A: Well, it all depends on the circumstances under which the verifiers leave.

If the verifiers leave quickly and peacefully, the extraction force would not be needed. If they encounter opposition or harassment, then NATO would have to make a decision whether to deploy the extraction force, which is now in Macedonia, as you know.

Q: The air defense system that you described on paper sounds very similar to Iraq's air defenses, integrated, similar types of systems. Are there other factors such as the terrain in Kosovo that would make it more dangerous to attack targets in Yugoslavia than in Iraq, for instance, where it's basically desert?

A: A fundamental difference is the weather. The weather in Kosovo is much less inviting for air-to-surface warfare than it is in Iraq. You may have seen on TV today, it's snowing, it's foggy in parts of Kosovo, and that type of weather will probably continue for awhile during the spring season. So weather is a big factor in Kosovo, and indeed, that was one of the factors that General Ryan and General Reimer highlighted on the Hill today when they testified before the Senate Armed Services Committee.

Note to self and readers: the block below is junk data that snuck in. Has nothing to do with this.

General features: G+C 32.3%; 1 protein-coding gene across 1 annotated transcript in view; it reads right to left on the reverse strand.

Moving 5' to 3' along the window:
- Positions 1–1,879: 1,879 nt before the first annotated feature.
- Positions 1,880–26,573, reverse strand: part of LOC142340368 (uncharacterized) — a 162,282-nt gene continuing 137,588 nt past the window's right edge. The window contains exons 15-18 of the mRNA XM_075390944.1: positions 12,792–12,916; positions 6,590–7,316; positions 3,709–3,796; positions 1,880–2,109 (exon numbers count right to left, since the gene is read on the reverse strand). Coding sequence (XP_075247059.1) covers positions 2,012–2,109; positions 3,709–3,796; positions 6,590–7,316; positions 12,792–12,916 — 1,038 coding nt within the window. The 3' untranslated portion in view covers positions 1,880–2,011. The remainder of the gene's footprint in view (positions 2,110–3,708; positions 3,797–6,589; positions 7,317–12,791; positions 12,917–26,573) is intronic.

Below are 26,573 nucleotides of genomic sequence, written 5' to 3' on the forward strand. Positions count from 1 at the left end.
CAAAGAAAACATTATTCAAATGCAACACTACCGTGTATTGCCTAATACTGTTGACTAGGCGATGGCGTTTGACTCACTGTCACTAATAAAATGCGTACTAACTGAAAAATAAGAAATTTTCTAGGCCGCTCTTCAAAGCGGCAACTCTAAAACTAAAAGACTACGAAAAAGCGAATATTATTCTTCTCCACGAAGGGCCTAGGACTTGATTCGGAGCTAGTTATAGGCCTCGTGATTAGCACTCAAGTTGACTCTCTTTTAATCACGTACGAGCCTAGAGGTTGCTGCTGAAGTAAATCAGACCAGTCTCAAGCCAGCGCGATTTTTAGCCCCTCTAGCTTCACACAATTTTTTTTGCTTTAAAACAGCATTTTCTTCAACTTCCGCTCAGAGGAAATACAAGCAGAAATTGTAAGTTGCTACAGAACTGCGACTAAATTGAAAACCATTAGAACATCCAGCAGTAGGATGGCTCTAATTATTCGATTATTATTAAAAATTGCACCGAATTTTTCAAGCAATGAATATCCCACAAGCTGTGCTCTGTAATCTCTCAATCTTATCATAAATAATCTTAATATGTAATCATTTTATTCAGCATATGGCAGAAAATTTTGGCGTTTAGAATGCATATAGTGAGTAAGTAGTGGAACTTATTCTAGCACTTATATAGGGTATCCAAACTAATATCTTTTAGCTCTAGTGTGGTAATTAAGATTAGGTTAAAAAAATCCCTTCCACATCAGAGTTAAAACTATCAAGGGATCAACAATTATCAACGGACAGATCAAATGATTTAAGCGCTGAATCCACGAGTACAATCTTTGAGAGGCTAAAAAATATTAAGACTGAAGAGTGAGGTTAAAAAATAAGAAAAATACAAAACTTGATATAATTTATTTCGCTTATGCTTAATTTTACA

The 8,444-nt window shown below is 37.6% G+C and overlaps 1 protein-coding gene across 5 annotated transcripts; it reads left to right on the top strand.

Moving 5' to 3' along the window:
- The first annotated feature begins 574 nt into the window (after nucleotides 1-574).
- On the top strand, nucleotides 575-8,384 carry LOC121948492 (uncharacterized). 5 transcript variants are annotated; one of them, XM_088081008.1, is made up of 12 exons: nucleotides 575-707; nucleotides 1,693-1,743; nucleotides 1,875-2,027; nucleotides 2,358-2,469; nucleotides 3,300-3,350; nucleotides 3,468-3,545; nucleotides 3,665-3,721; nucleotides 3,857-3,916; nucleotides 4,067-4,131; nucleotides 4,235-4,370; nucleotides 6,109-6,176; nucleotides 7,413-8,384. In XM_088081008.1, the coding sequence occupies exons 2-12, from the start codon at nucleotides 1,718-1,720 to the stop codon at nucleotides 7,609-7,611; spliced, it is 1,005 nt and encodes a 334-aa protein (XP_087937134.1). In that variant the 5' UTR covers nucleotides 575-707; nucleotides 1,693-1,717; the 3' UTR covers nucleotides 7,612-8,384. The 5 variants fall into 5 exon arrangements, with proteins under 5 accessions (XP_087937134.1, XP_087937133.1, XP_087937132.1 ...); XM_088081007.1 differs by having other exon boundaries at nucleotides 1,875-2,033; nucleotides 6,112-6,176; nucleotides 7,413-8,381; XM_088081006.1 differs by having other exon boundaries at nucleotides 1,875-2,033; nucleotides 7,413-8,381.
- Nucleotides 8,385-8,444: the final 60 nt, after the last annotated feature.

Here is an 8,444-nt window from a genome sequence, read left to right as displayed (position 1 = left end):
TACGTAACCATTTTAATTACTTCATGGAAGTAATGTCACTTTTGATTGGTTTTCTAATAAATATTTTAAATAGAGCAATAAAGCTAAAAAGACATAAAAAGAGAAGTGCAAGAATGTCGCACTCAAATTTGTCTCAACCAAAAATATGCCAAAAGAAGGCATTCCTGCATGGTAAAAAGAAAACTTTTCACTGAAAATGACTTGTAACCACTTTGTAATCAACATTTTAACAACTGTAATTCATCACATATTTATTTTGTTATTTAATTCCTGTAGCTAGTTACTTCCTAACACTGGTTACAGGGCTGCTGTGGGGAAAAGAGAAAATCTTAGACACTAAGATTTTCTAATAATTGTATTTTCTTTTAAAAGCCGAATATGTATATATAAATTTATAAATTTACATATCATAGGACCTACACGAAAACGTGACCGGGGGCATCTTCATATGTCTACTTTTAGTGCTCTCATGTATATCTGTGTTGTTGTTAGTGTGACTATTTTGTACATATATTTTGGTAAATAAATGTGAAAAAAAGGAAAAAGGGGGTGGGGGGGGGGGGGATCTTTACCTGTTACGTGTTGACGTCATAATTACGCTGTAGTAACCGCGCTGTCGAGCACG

Q: Would that indicate then that if the United States were going to be taking part in these attacks they might rely more on weapons that are guided for instance by global positioning satellites rather than laser-guided weapons that are...

A: I don't think I want to get into what types of weapons would or would not be used in this case.

As you know, we have now in the area five cruise missile capable ships and submarines. The British also have an additional cruise-missile-capable submarine in the area. We have an extensive array of our most sophisticated aircraft, and that will be augmented by the most sophisticated aircraft in the European arsenal. So there is now quite a robust air force ready to answer NATO's call should that come.